(Click to show. Warning: May contain spoilers.)
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Book description
The quiet, isolated life of the Blackwoods—eighteen-year-old Merricat; her older sister, Constance, who may have poisoned their parents six years ago; and their wheelchair-bound uncle—is disrupted by the arrival of a cousin pursuing the family fortune.
Haiku summary
Charles strives to drive the
lioness from her den, but
Merricat has claws.
(passion4reading)

Amazon.com Amazon.com Review (ISBN 0143039970, Paperback)

Visitors call seldom at Blackwood House. Taking tea at the scene of a multiple poisoning, with a suspected murderess as one's host, is a perilous business. For a start, the talk tends to turn to arsenic. "It happened in this very room, and we still have our dinner in here every night," explains Uncle Julian, continually rehearsing the details of the fatal family meal. "My sister made these this morning," says Merricat, politely proffering a plate of rum cakes, fresh from the poisoner's kitchen. We Have Always Lived in the Castle, Shirley Jackson's 1962 novel, is full of a macabre and sinister humor, and Merricat herself, its amiable narrator, is one of the great unhinged heroines of literature. "What place would be better for us than this?" she asks, of the neat, secluded realm she shares with her uncle and with her beloved older sister, Constance. "Who wants us, outside? The world is full of terrible people." Merricat has developed an idiosyncratic system of rules and protective magic, burying talismanic objects beneath the family estate, nailing them to trees, ritually revisiting them. She has made "a powerful taut web which never loosened, but held fast to guard us" against the distrust and hostility of neighboring villagers.

Or so she believes. But at last the magic fails. A stranger arrives--cousin Charles, with his eye on the Blackwood fortune. He disturbs the sisters' careful habits, installing himself at the head of the family table, unearthing Merricat's treasures, talking privately to Constance about "normal lives" and "boy friends." Unable to drive him away by either polite or occult means, Merricat adopts more desperate methods. The result is crisis and tragedy, the revelation of a terrible secret, the convergence of the villagers upon the house, and a spectacular unleashing of collective spite.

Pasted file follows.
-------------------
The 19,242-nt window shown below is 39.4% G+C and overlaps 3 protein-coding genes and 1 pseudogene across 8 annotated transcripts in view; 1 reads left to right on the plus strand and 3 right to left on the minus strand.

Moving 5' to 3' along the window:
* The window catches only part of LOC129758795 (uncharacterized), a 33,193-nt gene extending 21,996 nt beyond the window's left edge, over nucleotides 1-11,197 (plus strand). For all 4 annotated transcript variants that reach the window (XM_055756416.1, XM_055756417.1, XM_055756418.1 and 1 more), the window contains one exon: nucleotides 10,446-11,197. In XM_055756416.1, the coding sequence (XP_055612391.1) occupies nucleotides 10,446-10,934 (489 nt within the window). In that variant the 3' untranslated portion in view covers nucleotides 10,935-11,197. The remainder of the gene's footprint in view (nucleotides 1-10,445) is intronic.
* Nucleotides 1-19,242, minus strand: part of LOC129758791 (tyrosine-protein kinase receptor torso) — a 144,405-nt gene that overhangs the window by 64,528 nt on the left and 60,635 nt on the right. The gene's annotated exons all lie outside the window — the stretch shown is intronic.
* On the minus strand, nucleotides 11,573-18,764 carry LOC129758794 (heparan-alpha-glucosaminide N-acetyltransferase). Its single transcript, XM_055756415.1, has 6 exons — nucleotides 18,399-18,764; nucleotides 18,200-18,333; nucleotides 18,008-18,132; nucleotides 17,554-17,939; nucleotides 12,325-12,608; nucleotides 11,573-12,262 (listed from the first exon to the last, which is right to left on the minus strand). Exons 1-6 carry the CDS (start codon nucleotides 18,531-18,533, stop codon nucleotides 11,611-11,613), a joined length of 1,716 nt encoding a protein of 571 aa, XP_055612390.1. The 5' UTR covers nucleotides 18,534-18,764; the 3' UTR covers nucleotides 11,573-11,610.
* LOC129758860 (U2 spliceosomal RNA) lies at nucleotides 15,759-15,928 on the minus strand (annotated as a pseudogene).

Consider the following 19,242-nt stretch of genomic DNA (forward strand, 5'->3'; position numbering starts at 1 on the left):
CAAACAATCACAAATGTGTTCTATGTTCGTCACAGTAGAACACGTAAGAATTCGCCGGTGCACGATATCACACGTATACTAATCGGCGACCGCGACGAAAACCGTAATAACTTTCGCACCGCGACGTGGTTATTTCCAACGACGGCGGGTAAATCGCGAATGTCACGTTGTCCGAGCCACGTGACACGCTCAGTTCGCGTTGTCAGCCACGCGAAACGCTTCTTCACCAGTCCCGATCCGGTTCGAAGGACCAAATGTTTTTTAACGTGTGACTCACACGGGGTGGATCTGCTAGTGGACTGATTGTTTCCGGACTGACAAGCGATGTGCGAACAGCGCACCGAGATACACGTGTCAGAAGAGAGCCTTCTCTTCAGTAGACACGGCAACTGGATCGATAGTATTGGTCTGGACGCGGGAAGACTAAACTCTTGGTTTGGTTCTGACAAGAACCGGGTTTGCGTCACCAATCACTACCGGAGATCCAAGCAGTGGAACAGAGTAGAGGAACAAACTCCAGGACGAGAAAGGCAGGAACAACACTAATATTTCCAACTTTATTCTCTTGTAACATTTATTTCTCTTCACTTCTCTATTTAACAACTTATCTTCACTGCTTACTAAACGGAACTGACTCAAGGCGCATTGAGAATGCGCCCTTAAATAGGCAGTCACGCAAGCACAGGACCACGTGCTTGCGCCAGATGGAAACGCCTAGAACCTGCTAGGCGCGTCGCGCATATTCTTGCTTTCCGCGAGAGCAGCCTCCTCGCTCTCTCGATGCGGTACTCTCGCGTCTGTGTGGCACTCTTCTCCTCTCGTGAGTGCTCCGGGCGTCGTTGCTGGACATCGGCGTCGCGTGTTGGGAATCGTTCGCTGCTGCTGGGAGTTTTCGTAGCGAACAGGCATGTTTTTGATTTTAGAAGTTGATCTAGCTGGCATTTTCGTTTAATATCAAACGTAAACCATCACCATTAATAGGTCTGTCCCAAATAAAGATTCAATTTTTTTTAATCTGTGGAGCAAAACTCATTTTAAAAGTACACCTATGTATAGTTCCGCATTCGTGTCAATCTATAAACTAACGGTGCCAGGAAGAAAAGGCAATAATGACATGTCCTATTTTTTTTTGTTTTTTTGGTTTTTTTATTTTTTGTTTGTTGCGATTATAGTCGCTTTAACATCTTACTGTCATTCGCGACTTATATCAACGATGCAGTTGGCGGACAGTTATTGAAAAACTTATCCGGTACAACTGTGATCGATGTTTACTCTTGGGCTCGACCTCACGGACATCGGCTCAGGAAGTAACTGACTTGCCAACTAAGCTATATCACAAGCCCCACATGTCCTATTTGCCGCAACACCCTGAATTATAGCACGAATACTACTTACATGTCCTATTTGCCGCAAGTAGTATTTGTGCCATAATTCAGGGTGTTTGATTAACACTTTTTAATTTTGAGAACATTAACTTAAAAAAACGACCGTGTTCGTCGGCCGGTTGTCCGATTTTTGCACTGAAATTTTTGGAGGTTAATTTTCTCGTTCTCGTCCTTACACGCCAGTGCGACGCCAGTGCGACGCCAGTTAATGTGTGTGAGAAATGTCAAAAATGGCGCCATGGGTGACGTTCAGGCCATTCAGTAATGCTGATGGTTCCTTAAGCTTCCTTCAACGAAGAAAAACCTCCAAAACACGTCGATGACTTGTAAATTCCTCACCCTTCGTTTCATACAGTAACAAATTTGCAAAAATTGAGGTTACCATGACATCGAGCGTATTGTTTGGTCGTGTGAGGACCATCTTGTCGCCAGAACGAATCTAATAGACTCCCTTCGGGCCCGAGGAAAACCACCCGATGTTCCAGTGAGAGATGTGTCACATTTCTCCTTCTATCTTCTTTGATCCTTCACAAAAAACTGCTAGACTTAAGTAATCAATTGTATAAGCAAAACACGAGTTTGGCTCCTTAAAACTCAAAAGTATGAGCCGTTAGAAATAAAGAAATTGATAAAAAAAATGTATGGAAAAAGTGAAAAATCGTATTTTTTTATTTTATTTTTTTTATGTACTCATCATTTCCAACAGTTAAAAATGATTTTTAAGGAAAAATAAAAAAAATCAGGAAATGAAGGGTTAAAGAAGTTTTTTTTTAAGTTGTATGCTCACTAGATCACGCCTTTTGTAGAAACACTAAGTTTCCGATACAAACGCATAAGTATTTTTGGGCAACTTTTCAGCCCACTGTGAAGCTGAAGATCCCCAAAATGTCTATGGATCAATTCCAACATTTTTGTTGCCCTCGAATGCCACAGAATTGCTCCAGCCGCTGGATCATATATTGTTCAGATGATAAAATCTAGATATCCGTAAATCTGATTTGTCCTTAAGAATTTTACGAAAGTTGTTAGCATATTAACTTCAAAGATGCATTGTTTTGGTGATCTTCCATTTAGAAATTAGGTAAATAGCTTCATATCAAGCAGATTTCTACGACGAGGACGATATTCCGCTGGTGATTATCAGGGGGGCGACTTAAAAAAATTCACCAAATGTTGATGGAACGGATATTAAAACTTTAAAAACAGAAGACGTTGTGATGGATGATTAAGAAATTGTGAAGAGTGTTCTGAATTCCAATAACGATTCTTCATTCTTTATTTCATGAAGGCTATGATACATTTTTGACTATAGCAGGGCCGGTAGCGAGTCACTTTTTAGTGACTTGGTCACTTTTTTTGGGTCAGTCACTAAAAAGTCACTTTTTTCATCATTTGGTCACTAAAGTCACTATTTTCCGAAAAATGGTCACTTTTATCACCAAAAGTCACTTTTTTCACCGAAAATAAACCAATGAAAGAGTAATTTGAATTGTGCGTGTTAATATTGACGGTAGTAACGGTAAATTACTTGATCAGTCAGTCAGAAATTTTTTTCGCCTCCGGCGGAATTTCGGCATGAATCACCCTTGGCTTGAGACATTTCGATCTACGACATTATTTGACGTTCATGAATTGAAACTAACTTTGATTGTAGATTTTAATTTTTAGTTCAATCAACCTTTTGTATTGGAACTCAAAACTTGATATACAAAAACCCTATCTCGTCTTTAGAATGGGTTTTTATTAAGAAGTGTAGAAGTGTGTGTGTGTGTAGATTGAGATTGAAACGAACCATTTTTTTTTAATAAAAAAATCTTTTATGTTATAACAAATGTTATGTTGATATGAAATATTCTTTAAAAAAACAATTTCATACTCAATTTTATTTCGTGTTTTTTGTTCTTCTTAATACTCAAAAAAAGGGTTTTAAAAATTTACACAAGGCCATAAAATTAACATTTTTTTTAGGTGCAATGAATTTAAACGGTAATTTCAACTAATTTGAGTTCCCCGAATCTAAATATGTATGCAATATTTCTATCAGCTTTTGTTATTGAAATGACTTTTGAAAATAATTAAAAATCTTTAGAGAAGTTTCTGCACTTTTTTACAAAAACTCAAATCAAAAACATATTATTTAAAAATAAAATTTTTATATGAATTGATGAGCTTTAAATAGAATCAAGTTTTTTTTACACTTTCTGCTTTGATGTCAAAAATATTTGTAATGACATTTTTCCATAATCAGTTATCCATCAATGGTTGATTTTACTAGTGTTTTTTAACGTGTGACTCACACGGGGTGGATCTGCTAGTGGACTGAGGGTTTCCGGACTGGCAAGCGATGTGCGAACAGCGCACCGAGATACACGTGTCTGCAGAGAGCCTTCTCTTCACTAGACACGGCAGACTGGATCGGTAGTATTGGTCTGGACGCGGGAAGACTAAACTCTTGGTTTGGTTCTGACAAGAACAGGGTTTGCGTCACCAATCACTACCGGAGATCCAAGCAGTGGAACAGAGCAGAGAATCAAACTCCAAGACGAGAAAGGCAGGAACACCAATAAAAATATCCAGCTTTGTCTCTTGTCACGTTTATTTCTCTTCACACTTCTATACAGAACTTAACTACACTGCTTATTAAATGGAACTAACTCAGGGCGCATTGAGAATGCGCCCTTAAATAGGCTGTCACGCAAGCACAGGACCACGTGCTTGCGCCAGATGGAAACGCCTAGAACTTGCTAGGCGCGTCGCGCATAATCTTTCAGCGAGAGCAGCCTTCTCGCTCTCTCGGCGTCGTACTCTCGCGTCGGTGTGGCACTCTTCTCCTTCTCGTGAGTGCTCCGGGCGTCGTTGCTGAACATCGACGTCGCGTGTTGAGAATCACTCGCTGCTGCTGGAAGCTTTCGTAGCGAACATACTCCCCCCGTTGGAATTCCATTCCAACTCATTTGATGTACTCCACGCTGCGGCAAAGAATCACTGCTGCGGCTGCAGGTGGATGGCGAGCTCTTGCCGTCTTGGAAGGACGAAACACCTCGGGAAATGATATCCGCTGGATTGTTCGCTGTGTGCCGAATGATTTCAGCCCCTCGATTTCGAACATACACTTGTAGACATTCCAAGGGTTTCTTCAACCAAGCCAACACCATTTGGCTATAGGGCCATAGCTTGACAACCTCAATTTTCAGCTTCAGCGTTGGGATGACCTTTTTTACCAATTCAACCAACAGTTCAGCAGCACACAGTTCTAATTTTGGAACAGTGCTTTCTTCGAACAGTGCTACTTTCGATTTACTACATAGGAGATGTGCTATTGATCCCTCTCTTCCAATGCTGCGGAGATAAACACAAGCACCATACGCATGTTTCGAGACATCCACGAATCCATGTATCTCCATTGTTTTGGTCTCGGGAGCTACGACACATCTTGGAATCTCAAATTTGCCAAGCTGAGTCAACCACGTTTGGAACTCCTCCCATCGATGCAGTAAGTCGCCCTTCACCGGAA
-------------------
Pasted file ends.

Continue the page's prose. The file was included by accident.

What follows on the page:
The sisters are propelled further into seclusion and solipsism, abandoning "time and the orderly pattern of our old days" in favor of an ever-narrowing circuit of ritual and shadow. They have themselves become talismans, to be alternately demonized and propitiated, darkly, with gifts. Jackson's novel emerges less as a study in eccentricity and more--like some of her other fictions--as a powerful critique of the anxious, ruthless processes involved in the maintenance of normality itself. "Poor strangers," says Merricat contentedly at last, studying trespassers from the darkness behind the barricaded Blackwood windows. "They have so much to be afraid of." --Sarah Waters

(retrieved from Amazon Thu, 12 Mar 2015 18:06:32 -0400)

(see all 6 descriptions)

We Have Always Lived in the Castle is a deliciously unsettling novel about a perverse, isolated, and possibly murderous family and the struggle that ensues when a cousin arrives at their estate.

» see all 12 descriptions

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Penguin Australia

2 editions of this book were published by Penguin Australia.

Editions: 0141191457, 0141194995